by Llewellyn H. Rockwell, Jr.
by Llewellyn H. Rockwell, Jr.
Are you all for Obama's economic plans? Do you think that bailing out failing companies, and throwing trillions into the national money pit, is just the ticket for stimulating the economy back to recovery?
Then you might get the chance to put your money where your ideological convictions are. The Obama administration is cajoling investment companies to create bailout bonds. These would be similar to the bonds that wartime presidents created to find sucker-investors for their wars. Americans were browbeaten into buying them as a patriotic duty. So too those who say "yes, we can" to the bailouts will be asked to do their patriotic duty, and buy the debt of loser companies.
It's all part of the war on depression, which is destined to be as successful as the war on drugs. But, hey, if it is a good investment, why not buy bailout bonds? Well, there's a problem. The bonds represent credit extended to companies and projects that are proven market failures. Creating these bonds is a way of institutionalizing the principle of buying low and selling lower.
So why would anyone do it? Well, an article in the New York Times says it is a good deal because the bonds represent underpriced assets. The economy will recover and the mortgages with them. "If all goes well, the funds will eventually sell the investments at a profit."
Catch that? "If all goes well…"
If all goes well, I can leap out my window and fly to the moon and be back by lunch.
Here is a tip for understanding market economics. When you hear that something is overpriced or underpriced, these comments are always and everywhere without exception a speculation. The prices that exist right now, in any market, are precisely the right prices that need to exist. If there were certainty that a price should be higher or a price should be lower, the price would already be higher or lower. That is because investors are always looking for a sure thing, and the reality of a certain future is always bid back to the present, with a premium embedded for the cost of time transfer.
In the absence of price controls, you can trust that today's prices embody the existing conventional wisdom, which is pretty good most of the time, and certainly not something a journalist is in a position to second guess. On the other hand, maybe you are an entrepreneur who can outwit the conventional wisdom. That is your profession and your means of income. It is your job to give history a shove forward.
But here is the problem. If an entrepreneur believes that these mortgages and other "toxic assets" are underpriced, he doesn't need a special bond to act on his hunch. He can just buy the stocks of the companies holding the assets or he can go one better and buy the assets themselves.
What does the creation of a new bond do? It is there as a subterfuge, something to pull the wool over your eyes, with the wool made of fancy financial language that masks a very grim reality.
But now comes the billion-dollar question. How will these bonds be rated? If market conditions prevail, there is no reason for the bailout bonds to be rated any higher than the toxic assets that back them. If I have a mud pie and wrap it in mud, it doesn't become edible. It becomes more of the same.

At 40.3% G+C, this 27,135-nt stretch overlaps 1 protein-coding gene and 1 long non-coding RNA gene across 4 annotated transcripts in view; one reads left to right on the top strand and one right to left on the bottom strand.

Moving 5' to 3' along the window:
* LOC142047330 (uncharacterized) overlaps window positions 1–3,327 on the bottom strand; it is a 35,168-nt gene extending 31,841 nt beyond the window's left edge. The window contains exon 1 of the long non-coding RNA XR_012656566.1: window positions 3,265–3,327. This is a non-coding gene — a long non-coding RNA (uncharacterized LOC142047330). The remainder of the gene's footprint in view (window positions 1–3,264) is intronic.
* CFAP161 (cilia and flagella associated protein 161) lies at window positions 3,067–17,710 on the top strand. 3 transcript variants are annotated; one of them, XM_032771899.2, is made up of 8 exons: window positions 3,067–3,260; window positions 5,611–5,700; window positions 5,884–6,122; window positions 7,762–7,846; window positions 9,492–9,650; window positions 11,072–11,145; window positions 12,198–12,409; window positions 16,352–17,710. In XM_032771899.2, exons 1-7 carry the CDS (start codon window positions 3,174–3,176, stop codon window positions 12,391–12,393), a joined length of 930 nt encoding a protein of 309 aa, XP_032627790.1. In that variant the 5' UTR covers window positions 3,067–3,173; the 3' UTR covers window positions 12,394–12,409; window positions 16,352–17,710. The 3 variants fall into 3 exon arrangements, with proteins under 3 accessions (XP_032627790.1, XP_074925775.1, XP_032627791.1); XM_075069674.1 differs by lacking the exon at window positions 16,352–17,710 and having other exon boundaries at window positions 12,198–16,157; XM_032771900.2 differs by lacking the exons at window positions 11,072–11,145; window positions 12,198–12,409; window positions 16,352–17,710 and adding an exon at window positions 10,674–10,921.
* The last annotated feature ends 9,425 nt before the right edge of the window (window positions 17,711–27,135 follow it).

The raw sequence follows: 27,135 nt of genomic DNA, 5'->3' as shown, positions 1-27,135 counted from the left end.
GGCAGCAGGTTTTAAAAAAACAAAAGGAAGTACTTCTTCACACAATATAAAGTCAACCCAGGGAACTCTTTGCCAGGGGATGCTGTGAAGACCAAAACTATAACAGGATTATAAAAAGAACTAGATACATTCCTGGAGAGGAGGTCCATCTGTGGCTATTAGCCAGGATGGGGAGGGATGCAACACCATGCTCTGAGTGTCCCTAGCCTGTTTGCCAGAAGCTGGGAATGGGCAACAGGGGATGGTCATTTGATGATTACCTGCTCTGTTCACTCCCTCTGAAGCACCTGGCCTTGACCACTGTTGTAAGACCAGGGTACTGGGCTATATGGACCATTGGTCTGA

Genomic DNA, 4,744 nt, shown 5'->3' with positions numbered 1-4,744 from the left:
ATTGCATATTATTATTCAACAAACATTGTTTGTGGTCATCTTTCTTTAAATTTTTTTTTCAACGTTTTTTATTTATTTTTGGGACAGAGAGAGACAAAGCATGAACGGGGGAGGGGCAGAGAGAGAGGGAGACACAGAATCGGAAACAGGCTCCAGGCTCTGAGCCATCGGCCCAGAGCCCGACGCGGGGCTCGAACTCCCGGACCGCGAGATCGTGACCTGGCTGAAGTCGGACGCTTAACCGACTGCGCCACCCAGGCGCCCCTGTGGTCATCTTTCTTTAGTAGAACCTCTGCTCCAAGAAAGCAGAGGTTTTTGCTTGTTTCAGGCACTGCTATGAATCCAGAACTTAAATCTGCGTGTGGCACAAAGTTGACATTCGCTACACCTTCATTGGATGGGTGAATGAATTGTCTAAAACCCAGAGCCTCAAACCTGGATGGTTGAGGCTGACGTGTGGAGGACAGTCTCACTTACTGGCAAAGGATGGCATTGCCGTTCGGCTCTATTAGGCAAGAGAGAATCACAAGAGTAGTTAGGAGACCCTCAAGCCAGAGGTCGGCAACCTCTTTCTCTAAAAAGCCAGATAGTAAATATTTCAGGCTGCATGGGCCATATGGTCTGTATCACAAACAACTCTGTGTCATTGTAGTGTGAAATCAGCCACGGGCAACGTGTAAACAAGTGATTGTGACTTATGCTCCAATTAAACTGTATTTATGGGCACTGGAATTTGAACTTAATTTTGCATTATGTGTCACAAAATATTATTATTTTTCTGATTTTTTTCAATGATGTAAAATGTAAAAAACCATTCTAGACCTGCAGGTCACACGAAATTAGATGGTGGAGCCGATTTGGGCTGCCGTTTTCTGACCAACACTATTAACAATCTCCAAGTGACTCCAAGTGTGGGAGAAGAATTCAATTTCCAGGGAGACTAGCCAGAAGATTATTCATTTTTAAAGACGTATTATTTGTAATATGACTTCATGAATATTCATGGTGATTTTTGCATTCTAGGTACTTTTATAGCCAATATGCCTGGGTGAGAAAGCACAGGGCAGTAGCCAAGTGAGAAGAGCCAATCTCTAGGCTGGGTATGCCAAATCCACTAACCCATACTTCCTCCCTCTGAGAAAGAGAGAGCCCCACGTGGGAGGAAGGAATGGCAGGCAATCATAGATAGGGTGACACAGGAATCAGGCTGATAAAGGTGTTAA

Thus do we come to the most important aspect of the bailout bonds, which is not being publicly discussed, namely who is going to back them? The answer is you and your money, which is also called the "full faith and credit of the U.S. government." The bonds will be backed by the usual way that the government gets money, which is to tax it or inflate it away.
In this case, the bonds will indeed achieve a higher rating than they otherwise would, in precisely the same way that the Fannie and Freddie financial instruments backed by mortgages received a higher rating than they otherwise would, because the government was implicitly backing them.
In other words, this entire tactic is an extension of the exact path that got us into this mess in the first place!
So it is with every new plan, every new strategy, every new program, every new idea from the regime. They are all some variation on a theme that repeats the mistakes of the past. It's like a person who bumps into a wall, and keeps bumping into the wall again and again. Every new plan for going forward keeps coming back to the same reality of bumping into the wall.
What would we say about this person? We would say he is obtuse and refuses to learn from his mistakes. So it is with all government programs that have been put in place since this crisis began. They are the very embodiment of what it means to not learn from past error.
If private markets have learned from past mistakes, they will stay away from these bonds. They will freely tell others not to buy them either.
But then what happens, especially as the depression deepens? In the First World War, such people were sent to jail. That tended to have a chilling effect on open discussion of the subject.
Will Obama try such tactics? Surely this great humanitarian will not resort to fining and jailing people for not supporting his war effort. Or can he really go to such lengths? If history is our guide, the answer is: Yes He Can.
April 10, 2009
Llewellyn H. Rockwell, Jr. [send him mail] is founder and chairman of the Ludwig von Mises Institute in Auburn, Alabama, editor of LewRockwell.com, and author, most recently, of The Left, The Right, and The State.
Copyright © 2009 by LewRockwell.com. Permission to reprint in whole or in part is gladly granted, provided full credit is given.